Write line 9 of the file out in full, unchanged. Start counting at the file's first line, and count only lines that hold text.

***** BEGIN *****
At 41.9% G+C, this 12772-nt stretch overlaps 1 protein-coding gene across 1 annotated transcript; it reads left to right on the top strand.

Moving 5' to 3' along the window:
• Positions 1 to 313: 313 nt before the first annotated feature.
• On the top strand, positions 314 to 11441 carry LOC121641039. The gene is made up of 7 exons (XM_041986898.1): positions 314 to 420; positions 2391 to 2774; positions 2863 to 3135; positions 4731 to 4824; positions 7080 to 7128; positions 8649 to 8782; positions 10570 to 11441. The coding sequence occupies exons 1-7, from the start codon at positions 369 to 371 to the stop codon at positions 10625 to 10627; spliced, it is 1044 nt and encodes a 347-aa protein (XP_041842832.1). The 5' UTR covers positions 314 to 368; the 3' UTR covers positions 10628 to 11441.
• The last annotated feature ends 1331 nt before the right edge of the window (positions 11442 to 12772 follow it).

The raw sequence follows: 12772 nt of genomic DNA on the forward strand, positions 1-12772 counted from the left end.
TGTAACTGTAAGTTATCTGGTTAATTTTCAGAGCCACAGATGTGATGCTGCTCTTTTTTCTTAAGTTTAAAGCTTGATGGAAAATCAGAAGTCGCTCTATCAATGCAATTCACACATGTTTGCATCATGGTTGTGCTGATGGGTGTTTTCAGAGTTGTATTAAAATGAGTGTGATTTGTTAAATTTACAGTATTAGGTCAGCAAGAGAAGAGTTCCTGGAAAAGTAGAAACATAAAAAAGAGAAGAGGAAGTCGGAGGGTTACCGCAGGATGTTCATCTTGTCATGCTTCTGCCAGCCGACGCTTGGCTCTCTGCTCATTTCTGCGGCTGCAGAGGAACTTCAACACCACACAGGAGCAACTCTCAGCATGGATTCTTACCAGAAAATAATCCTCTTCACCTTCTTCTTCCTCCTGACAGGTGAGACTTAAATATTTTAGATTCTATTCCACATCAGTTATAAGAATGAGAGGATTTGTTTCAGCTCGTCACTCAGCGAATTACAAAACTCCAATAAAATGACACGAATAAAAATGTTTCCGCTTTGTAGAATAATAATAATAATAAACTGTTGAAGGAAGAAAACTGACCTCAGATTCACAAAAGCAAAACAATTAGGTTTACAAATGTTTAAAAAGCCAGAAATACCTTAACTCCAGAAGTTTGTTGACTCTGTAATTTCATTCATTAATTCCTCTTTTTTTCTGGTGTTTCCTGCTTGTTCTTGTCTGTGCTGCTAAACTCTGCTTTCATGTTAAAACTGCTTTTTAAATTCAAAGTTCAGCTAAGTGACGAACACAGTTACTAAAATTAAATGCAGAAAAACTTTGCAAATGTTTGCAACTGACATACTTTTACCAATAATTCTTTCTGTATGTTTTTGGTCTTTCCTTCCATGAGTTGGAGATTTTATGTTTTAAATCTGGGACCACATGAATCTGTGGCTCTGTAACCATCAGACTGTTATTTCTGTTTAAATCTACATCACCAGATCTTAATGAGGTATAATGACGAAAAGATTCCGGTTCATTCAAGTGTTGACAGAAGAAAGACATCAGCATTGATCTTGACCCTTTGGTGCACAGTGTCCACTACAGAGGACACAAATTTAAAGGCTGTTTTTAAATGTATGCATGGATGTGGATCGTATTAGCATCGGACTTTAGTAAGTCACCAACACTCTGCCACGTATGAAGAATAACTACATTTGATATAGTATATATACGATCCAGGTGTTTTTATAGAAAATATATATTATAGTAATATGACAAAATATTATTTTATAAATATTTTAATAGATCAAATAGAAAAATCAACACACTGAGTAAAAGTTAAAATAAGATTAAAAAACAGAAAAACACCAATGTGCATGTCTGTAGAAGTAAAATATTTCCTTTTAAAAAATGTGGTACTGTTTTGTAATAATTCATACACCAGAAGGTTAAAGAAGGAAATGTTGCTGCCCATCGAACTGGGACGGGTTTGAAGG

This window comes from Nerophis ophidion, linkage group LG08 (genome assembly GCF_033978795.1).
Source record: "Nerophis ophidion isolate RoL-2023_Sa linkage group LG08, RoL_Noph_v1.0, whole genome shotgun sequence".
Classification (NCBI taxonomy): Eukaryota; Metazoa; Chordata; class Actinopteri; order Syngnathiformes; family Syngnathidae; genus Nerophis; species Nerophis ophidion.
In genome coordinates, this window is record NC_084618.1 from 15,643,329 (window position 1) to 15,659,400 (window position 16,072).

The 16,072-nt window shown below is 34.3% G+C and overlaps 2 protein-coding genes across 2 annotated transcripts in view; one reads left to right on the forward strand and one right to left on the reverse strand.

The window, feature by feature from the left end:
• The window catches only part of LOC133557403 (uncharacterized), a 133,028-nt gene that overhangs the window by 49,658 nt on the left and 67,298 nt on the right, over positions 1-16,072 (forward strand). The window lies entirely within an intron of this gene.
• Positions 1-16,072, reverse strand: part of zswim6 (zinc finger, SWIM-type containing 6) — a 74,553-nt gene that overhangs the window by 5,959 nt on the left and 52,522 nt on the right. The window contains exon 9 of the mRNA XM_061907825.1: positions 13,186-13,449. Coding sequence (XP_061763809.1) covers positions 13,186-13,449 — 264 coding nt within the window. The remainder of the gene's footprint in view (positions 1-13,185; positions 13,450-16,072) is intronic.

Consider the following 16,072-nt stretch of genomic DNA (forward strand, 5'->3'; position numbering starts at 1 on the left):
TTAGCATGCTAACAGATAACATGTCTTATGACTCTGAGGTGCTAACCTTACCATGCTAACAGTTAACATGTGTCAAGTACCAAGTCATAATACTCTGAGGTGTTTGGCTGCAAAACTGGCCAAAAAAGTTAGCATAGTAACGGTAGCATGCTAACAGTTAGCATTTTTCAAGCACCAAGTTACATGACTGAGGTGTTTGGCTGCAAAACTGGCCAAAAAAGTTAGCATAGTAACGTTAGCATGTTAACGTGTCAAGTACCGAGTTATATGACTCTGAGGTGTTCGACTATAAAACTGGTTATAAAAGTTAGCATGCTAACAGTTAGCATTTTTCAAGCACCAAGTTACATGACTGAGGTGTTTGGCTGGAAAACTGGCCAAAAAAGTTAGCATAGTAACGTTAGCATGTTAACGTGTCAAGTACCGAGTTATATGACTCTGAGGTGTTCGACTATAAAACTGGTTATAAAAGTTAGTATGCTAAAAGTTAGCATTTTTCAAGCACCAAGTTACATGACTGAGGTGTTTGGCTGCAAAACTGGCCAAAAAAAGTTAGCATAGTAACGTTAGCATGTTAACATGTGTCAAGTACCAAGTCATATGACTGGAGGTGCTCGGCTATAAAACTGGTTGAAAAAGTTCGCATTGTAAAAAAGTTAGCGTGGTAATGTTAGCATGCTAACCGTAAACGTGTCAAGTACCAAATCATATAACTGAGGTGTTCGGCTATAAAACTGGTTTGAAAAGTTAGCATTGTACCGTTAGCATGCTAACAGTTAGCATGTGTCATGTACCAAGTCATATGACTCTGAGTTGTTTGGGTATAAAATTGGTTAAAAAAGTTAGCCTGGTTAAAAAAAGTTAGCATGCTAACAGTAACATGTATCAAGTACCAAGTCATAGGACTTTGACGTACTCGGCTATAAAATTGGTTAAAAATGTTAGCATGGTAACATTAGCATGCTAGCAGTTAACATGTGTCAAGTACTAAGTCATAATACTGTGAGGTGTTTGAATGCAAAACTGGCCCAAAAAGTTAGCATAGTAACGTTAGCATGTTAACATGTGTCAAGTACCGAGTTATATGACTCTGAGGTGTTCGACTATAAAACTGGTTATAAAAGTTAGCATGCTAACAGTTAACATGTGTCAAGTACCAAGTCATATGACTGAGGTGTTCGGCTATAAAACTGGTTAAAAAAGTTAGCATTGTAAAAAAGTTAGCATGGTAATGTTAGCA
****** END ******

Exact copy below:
Source record: "Nerophis ophidion isolate RoL-2023_Sa linkage group LG08, RoL_Noph_v1.0, whole genome shotgun sequence".